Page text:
Eggs may be scrumptious, especially when paired with a generous side of mouthwatering bacon, but there’s a lot more to them than that. Ever stop to consider the eggshell? Well, as it happens, the tough, yet delicate shell is as nutritious and useful as the yolk and egg white. Did you know that crushed eggshell can be fed to infants suffering from Vitamin C deficiency? Sure, this is all common knowledge, but there’s even a lot more you can do with these discarded husks than baby food and tossing them in the trash. Because talk’s really cheap (and so is yours truly), here are 7 survival and homesteading uses of eggshells.
1. Keep slugs off tomatoes
Funny thing: since eggshells are packed with nutrients, they are very much loved by tomatoes and other garden yummies. However, the same stuff that makes your tomatoes round and red and utterly delish is the slug’s kryptonite – the damned critters won’t go near that stuff, no matter the incentive. So, if you have a slug problem in your garden, get yourself a dozen eggshell, crush them as much as you can, and sprinkle them around the roots. Trust when I say that those slugs will never go near your veggie patch.
If you ever find yourself with dull knives and no sharpening stone, you can always use some crushed eggshells to restore them to their former glory. Just crush a couple of husks using a mortar & pestle and add a small quantity of water. Rub this mixture all over the blade using a clean cloth, and you’re good to go. You’ll be surprised at how efficient this stuff is; and cheaper, considering that a good sharpening stone can make quite a hole in your budget. Why spend a truckload of money when Mother Nature can provide you with a better alternative?
3. Great picker-upper
Not enough energy to get through the day? No problem; granny knows what’s best. There’s an old, sure-fire recipe that can treat anything from broken limbs to broken hearts – aid-dried eggshells mixed with a little bit of water and a generous amount of honey. Also a great home remedy for an upset tummy and diarrhea. Here’s how you can make this recipe at home: get yourself a dozen eggs, break them open, and discard the egg white. Crush them gently and place the bits on a clean cloth or paper towels. Place them on a high shelf or kitchen counter and allow them to dry. The process should take a couple of days, give or take. Now, grab a mason jar, some honey, and a cup of water. Place the dried eggshells inside, add water, a spoon or two of honey and stir. It’s ready! Store it in a cool and dark place. As I’ve mentioned, the honey and eggshells mixture is a great energy booster, sure-fire remedy for diarrhea, and, consumed daily, cuts down by almost half the risk of arthritis.
Having trouble getting rid of those nasty stains? Well, you would be happy to know that you can use eggshells to make your bathroom, kitchen, or any other areas of the house squeaky-clean. Why would this work? Because crushed eggshells have a great abrasive effect when mixed with just enough water and soapy detergent. Works like a charm on enameled surfaces such as the toilet, sink, and bathtub. Even great is the fact that you can prepare the mix in advance. Use as much as you need and then place the container in the pantry or garage. I would advise using a mason since they’re easier to handle and can be stored virtually anywhere. Just be sure to screw the lid on tight before storing. Prolonged air contact will contaminate the mixture, rendering it useless.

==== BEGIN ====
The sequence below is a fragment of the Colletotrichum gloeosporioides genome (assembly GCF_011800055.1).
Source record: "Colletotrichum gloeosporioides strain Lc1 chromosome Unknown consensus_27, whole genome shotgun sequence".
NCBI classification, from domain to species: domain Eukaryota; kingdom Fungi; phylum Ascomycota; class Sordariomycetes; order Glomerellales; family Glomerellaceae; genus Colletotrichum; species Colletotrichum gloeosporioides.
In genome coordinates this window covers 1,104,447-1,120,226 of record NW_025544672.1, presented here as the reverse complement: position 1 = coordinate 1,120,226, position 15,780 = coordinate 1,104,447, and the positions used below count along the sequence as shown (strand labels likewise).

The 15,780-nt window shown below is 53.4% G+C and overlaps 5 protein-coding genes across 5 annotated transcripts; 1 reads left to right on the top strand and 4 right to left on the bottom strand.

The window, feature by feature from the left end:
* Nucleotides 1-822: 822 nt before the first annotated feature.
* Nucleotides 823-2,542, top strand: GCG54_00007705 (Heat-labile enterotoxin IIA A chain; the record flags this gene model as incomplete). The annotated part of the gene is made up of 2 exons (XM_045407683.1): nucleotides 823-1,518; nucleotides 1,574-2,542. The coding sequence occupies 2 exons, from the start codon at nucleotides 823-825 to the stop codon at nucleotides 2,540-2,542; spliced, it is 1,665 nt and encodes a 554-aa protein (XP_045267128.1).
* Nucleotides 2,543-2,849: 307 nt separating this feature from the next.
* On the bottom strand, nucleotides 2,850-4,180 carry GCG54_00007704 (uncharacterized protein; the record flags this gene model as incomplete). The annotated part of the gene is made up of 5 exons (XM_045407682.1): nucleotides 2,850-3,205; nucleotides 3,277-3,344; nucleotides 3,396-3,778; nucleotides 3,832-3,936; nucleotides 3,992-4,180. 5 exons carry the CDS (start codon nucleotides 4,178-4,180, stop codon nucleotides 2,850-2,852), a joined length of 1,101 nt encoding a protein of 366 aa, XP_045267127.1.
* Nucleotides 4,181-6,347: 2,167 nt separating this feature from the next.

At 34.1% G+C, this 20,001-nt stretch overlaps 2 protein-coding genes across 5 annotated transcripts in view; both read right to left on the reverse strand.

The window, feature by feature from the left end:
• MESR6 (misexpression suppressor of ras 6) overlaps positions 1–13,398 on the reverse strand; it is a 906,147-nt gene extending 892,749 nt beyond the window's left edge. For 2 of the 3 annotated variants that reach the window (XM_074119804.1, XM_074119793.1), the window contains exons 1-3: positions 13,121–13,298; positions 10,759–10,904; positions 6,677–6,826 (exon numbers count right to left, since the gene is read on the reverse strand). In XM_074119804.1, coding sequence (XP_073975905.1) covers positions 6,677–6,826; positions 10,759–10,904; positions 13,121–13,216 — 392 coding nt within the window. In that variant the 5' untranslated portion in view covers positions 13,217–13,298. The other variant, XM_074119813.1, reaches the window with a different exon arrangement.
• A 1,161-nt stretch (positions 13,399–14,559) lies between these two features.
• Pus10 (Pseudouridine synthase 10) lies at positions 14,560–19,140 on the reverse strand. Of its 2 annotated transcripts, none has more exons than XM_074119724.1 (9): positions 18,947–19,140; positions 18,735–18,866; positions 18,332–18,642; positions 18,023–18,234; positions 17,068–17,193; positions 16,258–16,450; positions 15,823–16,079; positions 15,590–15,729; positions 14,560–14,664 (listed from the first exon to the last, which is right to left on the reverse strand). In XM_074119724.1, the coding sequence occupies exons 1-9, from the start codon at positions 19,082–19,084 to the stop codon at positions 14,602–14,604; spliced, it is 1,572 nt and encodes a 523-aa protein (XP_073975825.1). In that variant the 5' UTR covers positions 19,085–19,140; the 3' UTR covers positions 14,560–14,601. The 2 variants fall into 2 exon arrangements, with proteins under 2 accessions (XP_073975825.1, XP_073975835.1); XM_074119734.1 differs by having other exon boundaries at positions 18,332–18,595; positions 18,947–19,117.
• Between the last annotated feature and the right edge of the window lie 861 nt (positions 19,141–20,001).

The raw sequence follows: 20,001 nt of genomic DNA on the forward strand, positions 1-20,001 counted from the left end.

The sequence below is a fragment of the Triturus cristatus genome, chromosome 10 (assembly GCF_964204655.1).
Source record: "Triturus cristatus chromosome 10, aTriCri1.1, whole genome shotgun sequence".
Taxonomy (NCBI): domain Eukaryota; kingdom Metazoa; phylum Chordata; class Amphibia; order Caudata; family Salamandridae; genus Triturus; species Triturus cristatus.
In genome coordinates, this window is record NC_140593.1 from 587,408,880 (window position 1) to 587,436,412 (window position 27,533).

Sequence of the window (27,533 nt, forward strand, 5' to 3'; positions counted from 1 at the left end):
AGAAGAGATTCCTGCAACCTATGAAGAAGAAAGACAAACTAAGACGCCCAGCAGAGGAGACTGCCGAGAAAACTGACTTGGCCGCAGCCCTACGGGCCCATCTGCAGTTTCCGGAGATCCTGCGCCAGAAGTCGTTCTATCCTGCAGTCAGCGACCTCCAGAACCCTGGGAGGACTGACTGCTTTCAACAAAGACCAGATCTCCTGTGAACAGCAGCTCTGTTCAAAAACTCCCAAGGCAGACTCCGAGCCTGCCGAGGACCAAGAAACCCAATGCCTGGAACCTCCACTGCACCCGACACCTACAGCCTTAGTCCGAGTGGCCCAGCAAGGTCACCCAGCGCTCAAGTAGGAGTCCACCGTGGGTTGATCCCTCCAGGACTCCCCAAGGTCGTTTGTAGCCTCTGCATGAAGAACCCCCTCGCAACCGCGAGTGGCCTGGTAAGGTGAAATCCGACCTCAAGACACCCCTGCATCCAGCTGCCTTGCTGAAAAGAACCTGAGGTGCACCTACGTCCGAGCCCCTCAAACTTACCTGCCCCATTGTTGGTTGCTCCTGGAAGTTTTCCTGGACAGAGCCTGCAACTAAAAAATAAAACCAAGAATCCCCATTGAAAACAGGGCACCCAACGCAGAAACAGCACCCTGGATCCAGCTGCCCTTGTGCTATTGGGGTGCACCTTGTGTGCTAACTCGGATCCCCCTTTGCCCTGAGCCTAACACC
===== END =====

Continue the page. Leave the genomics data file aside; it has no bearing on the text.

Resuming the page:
5. Eco-friendly candles
The best homemade candles are made from small, bell jars. Or so they say; so, why not save yourself a trip to the thrift shop and a couple of bucks by reusing some of those eggshells? When you’re done the cooking, grab some intact eggshells, wash them as best as you can, put a wick inside, and pour some candle wax. Let them dry overnight and voila, you now have egg candles. Simple, right? Wouldn’t use them for a candlelit dinner with your SO, but they’re great for moonlight picnics or Easter.
6. Making A-prime Java
Mornings are definitely all about a great breakfast and, of course, a great cup of coffee. Well, there are times when food become bland, and there’s nothing much going on in the bedroom. Can’t do anything about either of those, but I can teach you a neat trick to improve the taste of your morning Java. In the tin box or your favorite coffee-storing place, place a small number of crushed eggshells. Don’t forget to air-dry before mixing it with the coffee; you really don’t want any moisture in them. Give it a good mix, and it’s ready. Use this mix the next time you plan on making coffee. You won’t regret it.
7. Make the itch go away
Can’t stop scratching? Well, I would go with antibiotics with that one; joking. For any and all skin irritations, you can whip yourself some healing salve using apple cider vinegar, a bit of water, and some crushed eggshells. Here’s how to prepare it: in a clean bowl, add the grounded husks of about six eggs, two tablespoons of vinegar, and about the same amount of water. Mix well and apply the salve to a clean cloth. Rub it on the itch two to three times per day, and you’ll be up and running in no time. Sure, it’s not as ‘homesteady’ as putting a spoon in the freezer before applying it to the itch, but it still gets the job done and is faster to make. If the itch doesn’t go away after a couple of days, I would strongly advise you to go and visit a doctor.
That’s about it on how to use eggshells in survival. Have any more ideas on how to use them around the home or in an SHTF situation? Shoot me a comment.